The film digs into Fonda’s personal turmoils — her complex upbringing as the daughter of a neglectful, famous dad and a troubled mother, Frances, who committed suicide when Jane was 12; as well as her own shortcomings as a parent — and her controversial moments, such as her involvement in the Vietnam-era antiwar movement that drew hatred from conservatives and resulted in the nickname “Hanoi Jane.”
But there is also focus on her illustrious film career — particularly her standout roles in movies such as “They Shoot Horses, Don’t They?,” “Klute,” “Coming Home,” “The China Syndrome,” “9 to 5” and “On Golden Pond.”
“It’s hard for me to watch it,” Fonda says of the documentary. “But I thought [Susan] did a good job. You have to stay open, at any age, to finding out: How do I get better?’”
Lacy conducted 12 interviews — totaling more than 21 hours — with Fonda over the course of a year at various locations, including Fonda’s home in New York and on the set of her Netflix series “Grace and Frankie.” The film includes a trove of archival footage and features interviews with family and friends — former spouses Ted Turner and Tom Hayden; her son with Hayden, Troy Garity; stepdaughter Nathalie Vadim and adoptive daughter Mary Luana Williams; Robert Redford, Lily Tomlin and best friend and producer Paula Weinstein. (Fonda’s daughter, Vanessa Vadim, and her brother, Peter, declined to participate.)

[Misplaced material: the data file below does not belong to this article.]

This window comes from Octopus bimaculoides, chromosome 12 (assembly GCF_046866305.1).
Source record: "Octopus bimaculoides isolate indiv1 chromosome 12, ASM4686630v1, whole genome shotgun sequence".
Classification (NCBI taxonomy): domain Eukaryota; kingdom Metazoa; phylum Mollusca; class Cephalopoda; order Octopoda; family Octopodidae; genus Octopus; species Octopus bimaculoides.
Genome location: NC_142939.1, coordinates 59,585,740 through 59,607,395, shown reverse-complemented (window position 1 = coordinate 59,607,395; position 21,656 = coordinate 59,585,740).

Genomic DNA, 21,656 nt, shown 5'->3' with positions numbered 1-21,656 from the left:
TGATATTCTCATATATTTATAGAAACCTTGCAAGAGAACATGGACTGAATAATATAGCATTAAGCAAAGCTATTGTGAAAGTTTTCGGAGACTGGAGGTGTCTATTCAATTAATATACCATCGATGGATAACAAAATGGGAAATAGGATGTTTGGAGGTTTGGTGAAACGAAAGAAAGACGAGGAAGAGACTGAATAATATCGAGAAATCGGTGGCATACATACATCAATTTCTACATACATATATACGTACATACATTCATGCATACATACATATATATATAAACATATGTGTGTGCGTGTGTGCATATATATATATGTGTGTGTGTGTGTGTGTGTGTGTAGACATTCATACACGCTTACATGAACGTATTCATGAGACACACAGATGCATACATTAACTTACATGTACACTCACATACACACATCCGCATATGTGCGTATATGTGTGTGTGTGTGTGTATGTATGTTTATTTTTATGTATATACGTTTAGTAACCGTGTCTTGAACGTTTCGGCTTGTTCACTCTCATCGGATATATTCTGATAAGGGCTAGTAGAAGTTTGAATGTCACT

“It’s such a personal film,” Lacy says, “I didn’t go after costars or that sort of thing. I wanted to focus on people with whom she has a close relationship, who could be revealing in some way.”
The result is a film is divided into acts — a theme in Fonda’s memoir — that, here, are mostly named for the men who shaped Fonda in that period of her life: her distant father, Henry; and her three husbands: French filmmaker Roger Vadim, political activist Hayden and billionaire media mogul Turner.
“It became very clear that the first four acts in her life were dominated by four men: her father and three husbands,” Lacy said. . “With each husband, she literally became a different person.”
The final act, though, is all Jane’s, exploring what Fonda calls her late-in-life feminist awakening.
“I can’t deny that it’s true that, up until my mid- to late 60s, I pretty much was defined by men,” Fonda says. “But all that was in preparation for me to find myself … to come into my own.”
Although not intended to be a timely portrait of a woman finding her voice, both Fonda and Lacy acknowledge that the film arrives at a poignant time.